He conveniently missed out that those migrants were often coming through Libya, a country his government, along with France was intimately involved in destroying.

The refugees were not coming because they expected help from Search and Rescue, but because they could not find any other safe haven and were so desperate they were willing to risk death. The headlines at the start of this year provided coverage of many deaths.

British Values

Yet it is not just the Prime Minister. The British Public also seems to be unwilling to acknowledge that its government is responsible for those refugees and wants a comfortable refugee free environment in the UK.

In a recent poll carried out by the Sun, approximately 60% of respondents were against allowing more refugees into the UK.

The British Prime Minister has listened to them. He initially announced that Britain would take 4,000 refugees per annum. Since then he has been pressured by sympathetic media coverage over the refugee crisis and announced that Britain will now take 20,000 over 5 years. You don't need to be a maths genius to see that the two figures are equal.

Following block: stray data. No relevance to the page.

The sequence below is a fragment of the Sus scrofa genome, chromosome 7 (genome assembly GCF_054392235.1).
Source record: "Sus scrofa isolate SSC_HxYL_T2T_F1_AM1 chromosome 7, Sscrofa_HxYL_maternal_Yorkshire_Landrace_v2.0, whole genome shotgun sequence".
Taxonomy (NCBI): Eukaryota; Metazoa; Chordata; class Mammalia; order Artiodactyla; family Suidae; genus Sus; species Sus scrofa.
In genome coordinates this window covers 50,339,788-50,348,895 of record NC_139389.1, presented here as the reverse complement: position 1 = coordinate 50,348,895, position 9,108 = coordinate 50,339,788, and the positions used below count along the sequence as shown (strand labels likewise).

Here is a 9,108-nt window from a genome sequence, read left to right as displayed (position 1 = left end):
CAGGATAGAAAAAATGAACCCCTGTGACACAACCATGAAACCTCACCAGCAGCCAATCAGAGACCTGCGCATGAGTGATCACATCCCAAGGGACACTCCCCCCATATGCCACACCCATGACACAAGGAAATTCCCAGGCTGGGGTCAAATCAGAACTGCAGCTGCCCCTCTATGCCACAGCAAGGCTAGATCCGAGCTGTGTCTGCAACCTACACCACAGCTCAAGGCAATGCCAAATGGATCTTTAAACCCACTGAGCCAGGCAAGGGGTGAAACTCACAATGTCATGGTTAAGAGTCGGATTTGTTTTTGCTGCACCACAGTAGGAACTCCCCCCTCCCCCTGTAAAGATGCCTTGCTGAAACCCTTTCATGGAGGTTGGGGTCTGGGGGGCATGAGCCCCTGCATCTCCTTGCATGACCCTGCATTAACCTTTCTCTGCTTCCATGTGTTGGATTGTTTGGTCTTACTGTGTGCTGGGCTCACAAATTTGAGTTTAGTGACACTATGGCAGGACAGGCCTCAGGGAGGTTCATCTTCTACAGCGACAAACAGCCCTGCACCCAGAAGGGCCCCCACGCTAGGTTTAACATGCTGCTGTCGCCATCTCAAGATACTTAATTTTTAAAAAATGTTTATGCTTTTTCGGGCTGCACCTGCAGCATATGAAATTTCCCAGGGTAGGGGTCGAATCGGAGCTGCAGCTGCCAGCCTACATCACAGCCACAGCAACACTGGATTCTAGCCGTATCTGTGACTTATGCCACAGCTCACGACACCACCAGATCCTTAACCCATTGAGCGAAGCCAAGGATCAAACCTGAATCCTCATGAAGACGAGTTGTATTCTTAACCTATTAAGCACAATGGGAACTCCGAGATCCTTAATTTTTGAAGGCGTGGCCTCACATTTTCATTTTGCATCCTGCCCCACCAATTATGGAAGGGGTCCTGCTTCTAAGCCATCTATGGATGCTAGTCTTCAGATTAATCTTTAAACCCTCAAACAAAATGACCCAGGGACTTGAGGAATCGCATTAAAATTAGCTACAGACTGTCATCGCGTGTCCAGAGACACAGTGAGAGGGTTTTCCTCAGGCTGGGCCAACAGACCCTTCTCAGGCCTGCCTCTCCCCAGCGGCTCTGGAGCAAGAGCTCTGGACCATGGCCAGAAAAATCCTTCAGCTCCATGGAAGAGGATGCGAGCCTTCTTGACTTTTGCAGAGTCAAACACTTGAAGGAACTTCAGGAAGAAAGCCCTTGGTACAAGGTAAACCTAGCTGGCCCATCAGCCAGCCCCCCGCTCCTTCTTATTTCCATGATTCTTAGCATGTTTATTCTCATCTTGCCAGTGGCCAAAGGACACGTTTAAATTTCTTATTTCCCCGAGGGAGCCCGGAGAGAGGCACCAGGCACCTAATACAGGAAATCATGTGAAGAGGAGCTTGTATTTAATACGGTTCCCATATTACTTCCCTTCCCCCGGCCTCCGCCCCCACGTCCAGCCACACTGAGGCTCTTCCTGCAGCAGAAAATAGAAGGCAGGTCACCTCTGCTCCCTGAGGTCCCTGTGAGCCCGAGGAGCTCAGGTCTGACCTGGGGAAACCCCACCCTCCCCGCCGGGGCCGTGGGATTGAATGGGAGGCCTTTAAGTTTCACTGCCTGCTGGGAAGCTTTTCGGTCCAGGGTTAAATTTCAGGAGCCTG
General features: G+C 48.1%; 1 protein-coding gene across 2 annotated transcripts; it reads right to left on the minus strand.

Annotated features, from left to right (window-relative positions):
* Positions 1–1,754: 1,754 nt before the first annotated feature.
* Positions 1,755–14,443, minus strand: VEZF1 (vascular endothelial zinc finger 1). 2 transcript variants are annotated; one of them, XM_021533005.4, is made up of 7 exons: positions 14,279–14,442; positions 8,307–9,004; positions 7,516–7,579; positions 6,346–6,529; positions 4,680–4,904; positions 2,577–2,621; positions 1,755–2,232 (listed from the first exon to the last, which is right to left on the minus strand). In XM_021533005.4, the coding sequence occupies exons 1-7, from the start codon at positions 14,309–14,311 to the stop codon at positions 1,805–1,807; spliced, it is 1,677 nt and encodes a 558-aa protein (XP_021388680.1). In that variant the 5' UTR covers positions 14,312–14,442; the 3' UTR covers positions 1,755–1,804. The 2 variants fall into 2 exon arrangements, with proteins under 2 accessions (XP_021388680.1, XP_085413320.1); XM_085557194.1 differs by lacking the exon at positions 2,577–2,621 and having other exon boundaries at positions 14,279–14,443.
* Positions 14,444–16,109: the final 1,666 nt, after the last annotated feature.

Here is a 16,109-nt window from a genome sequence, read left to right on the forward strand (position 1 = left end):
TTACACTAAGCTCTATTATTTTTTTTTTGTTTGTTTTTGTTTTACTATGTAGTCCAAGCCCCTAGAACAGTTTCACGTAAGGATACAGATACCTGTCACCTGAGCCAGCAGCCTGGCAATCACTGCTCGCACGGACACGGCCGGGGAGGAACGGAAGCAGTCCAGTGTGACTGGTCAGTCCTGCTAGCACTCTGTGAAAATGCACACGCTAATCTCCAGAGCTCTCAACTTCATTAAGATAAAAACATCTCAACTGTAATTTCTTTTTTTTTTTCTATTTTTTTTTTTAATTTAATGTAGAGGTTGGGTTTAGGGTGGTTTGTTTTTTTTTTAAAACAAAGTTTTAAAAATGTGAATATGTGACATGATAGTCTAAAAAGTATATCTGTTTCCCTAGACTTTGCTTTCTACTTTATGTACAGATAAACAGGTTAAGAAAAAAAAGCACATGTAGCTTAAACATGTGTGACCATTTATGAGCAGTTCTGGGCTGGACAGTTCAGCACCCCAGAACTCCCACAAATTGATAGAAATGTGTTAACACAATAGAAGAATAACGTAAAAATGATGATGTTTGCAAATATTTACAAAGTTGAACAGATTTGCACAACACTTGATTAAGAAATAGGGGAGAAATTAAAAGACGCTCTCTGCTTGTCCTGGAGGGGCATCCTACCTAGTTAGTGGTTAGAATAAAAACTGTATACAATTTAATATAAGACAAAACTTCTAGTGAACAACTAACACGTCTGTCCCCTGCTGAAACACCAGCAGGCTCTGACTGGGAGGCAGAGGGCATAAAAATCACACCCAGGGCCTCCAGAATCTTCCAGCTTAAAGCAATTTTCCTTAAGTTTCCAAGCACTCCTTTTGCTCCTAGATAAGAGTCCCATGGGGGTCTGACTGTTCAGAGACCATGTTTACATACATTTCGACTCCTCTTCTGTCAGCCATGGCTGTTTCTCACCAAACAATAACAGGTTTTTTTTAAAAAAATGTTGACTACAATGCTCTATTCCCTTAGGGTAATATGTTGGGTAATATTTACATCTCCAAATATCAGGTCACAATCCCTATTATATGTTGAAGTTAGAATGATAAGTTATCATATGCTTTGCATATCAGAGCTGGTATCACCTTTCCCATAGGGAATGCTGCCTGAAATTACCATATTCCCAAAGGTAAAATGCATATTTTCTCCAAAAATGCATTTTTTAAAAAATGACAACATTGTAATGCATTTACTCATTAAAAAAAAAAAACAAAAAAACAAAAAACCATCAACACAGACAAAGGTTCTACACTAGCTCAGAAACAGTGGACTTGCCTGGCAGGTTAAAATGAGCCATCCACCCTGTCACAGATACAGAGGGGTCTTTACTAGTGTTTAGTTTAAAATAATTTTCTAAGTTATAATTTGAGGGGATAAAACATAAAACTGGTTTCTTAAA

This is 4,000 that the UK is looking to take compared to 900,000 Germany is expecting. Unlike last year where Germany took in 12 times the number of refugees that the UK did, now it is looking to take 225 times the amount.

Against this backdrop I have heard of people organising in the UK and taking aid to refugees, some in Calais. But these good Samaritans put the rest of us to shame and show up the professed qualities of British Values. Had Germany not stood up, European values would also have been found to be hollow.

Refugees to Israel?

I have to comment on this. Who thought this could seriously be an actionable idea?

If Israel allowed the refugees from its own conflicts to return to their homes, the whole Palestinian issue would be solved.